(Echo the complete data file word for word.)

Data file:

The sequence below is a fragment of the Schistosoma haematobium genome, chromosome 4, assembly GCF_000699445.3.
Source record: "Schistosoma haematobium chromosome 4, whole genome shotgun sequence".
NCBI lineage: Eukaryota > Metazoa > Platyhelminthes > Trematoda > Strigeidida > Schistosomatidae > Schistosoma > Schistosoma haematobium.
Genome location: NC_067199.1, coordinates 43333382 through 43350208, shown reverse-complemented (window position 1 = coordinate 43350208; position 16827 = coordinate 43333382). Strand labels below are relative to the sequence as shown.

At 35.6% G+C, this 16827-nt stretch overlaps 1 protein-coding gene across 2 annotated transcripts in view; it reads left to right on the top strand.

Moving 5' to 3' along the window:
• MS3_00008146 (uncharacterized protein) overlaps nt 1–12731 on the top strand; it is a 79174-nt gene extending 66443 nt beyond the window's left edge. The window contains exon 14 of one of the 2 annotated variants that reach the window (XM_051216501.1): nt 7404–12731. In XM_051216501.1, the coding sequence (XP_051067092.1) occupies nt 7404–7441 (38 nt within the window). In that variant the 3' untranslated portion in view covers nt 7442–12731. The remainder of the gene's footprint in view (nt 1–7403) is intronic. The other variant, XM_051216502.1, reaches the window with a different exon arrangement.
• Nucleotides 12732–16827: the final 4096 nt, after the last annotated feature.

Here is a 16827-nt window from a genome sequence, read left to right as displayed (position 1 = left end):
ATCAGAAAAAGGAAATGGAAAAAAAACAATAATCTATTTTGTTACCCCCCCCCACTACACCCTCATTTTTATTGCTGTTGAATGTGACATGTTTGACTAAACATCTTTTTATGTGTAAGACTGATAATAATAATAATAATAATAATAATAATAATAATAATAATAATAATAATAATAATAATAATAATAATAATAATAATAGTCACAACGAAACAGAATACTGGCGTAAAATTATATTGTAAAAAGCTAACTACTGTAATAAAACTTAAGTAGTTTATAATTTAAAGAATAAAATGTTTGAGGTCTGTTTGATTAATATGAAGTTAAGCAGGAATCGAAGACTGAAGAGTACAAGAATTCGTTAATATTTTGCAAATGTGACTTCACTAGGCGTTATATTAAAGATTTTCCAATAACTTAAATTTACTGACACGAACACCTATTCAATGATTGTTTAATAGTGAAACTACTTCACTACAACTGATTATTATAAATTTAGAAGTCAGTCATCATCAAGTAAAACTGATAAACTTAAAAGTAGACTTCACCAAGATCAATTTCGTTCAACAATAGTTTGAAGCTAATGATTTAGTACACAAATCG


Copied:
The sequence below is a fragment of the Schistosoma haematobium genome, chromosome 4, assembly GCF_000699445.3.
Source record: "Schistosoma haematobium chromosome 4, whole genome shotgun sequence".
NCBI lineage: Eukaryota > Metazoa > Platyhelminthes > Trematoda > Strigeidida > Schistosomatidae > Schistosoma > Schistosoma haematobium.
Genome location: NC_067199.1, coordinates 43333382 through 43350208, shown reverse-complemented (window position 1 = coordinate 43350208; position 16827 = coordinate 43333382). Strand labels below are relative to the sequence as shown.

At 35.6% G+C, this 16827-nt stretch overlaps 1 protein-coding gene across 2 annotated transcripts in view; it reads left to right on the top strand.

Moving 5' to 3' along the window:
• MS3_00008146 (uncharacterized protein) overlaps nt 1–12731 on the top strand; it is a 79174-nt gene extending 66443 nt beyond the window's left edge. The window contains exon 14 of one of the 2 annotated variants that reach the window (XM_051216501.1): nt 7404–12731. In XM_051216501.1, the coding sequence (XP_051067092.1) occupies nt 7404–7441 (38 nt within the window). In that variant the 3' untranslated portion in view covers nt 7442–12731. The remainder of the gene's footprint in view (nt 1–7403) is intronic. The other variant, XM_051216502.1, reaches the window with a different exon arrangement.
• Nucleotides 12732–16827: the final 4096 nt, after the last annotated feature.

Here is a 16827-nt window from a genome sequence, read left to right as displayed (position 1 = left end):
ATCAGAAAAAGGAAATGGAAAAAAAACAATAATCTATTTTGTTACCCCCCCCCACTACACCCTCATTTTTATTGCTGTTGAATGTGACATGTTTGACTAAACATCTTTTTATGTGTAAGACTGATAATAATAATAATAATAATAATAATAATAATAATAATAATAATAATAATAATAATAATAATAATAATAATAATAATAGTCACAACGAAACAGAATACTGGCGTAAAATTATATTGTAAAAAGCTAACTACTGTAATAAAACTTAAGTAGTTTATAATTTAAAGAATAAAATGTTTGAGGTCTGTTTGATTAATATGAAGTTAAGCAGGAATCGAAGACTGAAGAGTACAAGAATTCGTTAATATTTTGCAAATGTGACTTCACTAGGCGTTATATTAAAGATTTTCCAATAACTTAAATTTACTGACACGAACACCTATTCAATGATTGTTTAATAGTGAAACTACTTCACTACAACTGATTATTATAAATTTAGAAGTCAGTCATCATCAAGTAAAACTGATAAACTTAAAAGTAGACTTCACCAAGATCAATTTCGTTCAACAATAGTTTGAAGCTAATGATTTAGTACACAAATCG